BuzzFeed bets big on original shows for platforms
Last Sunday, BuzzFeed launched the second season of its food-centric web series “Worth It” on Facebook and YouTube. The show features a trio of hosts testing out food at three different price points — affordable, middle-tier and luxury — and grading which of the items was most worth its price. It’s one of BuzzFeed’s most successful web shows: The March 12th episode did 3.5 million views within the first 24 hours of its premiere, according to the company.
“Worth It” is one of 31 shows currently in some stage of development or production at BuzzFeed, according to executive Matthew Henick, who leads development for BuzzFeed Motion Pictures.
The slate spans a wide variety of distribution partners. For instance, some shows like “BuzzFeed Unsolved” are distributed on Facebook, YouTube and on BuzzFeed’s site and apps (this includes Tasty, BuzzFeed’s hit food brand, which is making shows like“Tasty Date Night” and “Tasty Story.”) Other shows are paid for by streaming partners, including Quinta Brunson’s “Broke” and The Try Guys’ “Squad Wars” for YouTube Red, Kelsey Darragh’s “Am I Doing This Right?” for Comcast’s Watchable and Brunson’s “Up for Adoption” for Verizon’s Go90. Through its relationship with investor NBCUniversal, BuzzFeed is also developing TV shows like a true crime documentary series based on a BuzzFeed News investigation about the unsolved death of a Mississippi teen.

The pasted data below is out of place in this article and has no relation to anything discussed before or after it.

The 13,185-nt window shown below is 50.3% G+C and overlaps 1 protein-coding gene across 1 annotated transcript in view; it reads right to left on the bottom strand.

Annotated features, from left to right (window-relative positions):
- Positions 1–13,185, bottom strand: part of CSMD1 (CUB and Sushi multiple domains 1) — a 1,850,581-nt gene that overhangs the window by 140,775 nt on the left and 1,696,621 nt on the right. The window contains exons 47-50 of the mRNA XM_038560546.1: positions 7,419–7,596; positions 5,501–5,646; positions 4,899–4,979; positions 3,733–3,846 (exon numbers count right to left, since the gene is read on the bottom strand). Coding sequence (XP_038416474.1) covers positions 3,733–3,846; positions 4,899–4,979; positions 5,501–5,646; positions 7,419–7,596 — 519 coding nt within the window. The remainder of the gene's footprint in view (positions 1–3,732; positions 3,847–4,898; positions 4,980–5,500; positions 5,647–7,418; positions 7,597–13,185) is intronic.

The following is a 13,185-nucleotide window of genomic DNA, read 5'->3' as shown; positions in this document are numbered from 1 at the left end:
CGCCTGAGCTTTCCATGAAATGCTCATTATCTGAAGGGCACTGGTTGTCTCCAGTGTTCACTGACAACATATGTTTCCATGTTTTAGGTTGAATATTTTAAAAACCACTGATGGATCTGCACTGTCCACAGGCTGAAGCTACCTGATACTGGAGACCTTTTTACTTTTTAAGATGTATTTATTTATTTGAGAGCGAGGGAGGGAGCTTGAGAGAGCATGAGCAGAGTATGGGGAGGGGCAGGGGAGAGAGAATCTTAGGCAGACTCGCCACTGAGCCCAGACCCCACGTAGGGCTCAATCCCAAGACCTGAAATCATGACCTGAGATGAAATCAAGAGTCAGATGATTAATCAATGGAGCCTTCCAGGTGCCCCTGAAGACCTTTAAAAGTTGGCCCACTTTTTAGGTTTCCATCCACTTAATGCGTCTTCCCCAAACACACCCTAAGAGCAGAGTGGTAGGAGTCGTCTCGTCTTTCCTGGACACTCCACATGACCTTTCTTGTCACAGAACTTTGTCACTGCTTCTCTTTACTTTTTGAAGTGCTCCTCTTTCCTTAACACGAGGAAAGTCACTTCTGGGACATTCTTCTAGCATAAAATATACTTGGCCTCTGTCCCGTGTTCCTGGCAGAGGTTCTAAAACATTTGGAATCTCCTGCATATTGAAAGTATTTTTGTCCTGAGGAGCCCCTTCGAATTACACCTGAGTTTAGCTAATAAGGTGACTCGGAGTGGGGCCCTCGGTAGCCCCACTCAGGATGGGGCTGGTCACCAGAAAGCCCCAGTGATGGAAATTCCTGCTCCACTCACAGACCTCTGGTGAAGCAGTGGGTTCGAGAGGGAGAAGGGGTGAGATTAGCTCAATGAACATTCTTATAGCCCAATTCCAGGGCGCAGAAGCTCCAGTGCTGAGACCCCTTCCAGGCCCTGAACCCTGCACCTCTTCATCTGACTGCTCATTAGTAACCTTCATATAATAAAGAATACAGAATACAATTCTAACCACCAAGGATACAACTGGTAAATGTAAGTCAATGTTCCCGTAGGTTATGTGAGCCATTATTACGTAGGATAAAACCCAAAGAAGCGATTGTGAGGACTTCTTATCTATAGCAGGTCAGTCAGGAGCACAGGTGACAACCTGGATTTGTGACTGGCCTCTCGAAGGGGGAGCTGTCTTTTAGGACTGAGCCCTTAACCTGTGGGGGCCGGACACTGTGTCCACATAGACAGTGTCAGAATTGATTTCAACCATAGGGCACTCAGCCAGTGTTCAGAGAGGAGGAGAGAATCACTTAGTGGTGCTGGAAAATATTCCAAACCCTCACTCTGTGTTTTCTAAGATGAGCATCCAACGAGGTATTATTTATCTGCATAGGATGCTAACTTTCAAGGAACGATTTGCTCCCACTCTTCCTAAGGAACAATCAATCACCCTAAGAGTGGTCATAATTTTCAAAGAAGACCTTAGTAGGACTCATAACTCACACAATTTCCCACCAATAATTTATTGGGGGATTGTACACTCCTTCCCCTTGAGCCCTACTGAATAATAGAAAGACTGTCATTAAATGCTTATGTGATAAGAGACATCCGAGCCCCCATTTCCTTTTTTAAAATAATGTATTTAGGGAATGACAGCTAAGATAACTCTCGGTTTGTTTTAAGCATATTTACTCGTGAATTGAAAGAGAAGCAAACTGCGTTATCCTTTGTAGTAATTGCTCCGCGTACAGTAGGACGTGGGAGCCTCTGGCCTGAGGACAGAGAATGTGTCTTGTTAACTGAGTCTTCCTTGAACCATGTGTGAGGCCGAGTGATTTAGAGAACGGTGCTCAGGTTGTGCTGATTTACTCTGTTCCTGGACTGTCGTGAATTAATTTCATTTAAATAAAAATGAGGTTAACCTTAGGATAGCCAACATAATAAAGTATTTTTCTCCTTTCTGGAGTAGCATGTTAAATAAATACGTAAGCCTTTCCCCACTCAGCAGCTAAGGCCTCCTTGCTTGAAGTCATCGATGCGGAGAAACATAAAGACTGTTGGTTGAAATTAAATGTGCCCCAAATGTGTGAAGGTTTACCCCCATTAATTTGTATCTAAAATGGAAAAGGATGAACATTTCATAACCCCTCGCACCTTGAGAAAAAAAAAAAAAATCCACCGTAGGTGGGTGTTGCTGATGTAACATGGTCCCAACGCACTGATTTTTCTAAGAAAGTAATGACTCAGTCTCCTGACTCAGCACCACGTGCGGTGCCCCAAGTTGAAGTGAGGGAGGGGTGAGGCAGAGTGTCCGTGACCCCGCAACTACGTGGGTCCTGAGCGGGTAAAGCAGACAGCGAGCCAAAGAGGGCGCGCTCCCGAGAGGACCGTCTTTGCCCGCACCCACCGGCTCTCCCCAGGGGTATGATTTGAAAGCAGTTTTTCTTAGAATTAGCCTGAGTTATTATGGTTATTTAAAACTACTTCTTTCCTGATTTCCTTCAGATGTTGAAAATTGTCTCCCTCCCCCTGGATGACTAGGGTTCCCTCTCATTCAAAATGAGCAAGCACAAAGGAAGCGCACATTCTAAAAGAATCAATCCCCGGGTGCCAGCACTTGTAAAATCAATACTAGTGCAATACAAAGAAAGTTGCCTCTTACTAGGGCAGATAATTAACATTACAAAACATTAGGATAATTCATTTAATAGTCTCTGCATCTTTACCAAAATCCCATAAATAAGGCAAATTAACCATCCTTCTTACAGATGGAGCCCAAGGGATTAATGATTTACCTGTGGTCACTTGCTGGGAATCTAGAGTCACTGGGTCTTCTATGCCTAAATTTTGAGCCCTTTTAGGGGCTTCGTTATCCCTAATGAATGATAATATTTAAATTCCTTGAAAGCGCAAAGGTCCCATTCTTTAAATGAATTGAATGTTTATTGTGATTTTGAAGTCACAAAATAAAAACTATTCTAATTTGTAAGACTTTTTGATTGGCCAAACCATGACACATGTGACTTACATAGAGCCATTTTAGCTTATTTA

As Facebook, Snapchat and OTT services seek TV-like programming, BuzzFeed — like other content partners — is in conversations with those companies to produce exclusive shows for their platforms, Henick said. “The platforms — both in terms of the companies that own those platforms and the audience on those platforms — want the content,” he said. “It allows us to lead the market in establishing what a big hit digital series can be.”
BuzzFeed shows come out of the BuzzFeed Motion Pictures Group, a 40-person unit inside BuzzFeed Entertainment. Late last year, BuzzFeed reorganized its business under two major divisions: BuzzFeed News, led by editor-in-chief Ben Smith, and BuzzFeed Entertainment, led by president Ze Frank.
BuzzFeed Motion Pictures Group, which is responsible for creating original shows and films, frequently works with freelance producers and other staffers for specific projects — typical for a Hollywood studio setup.
“We were built to source ideas within our company and develop those in relationship with platforms and other partners,” said Henick. “Before any project, we determine how much we’re going to do in-house and how much we’re going to use the existing [Hollywood] structure that already exists.”
“Worth It” might be the textbook example of how BuzzFeed Motion Pictures is developing successful digital shows on social platforms. Instead of taking an idea and greenlighting a series for a finite number of episodes, BuzzFeed is constantly tinkering. With “Worth It,” that has meant deciding on things such as when the winner should be revealed and whether it made sense to interview chefs. It also included what the ideal length for the show should be, which started out in the seven- to eight-minute range before settling on 12- to 13-minutes per episode by the second season.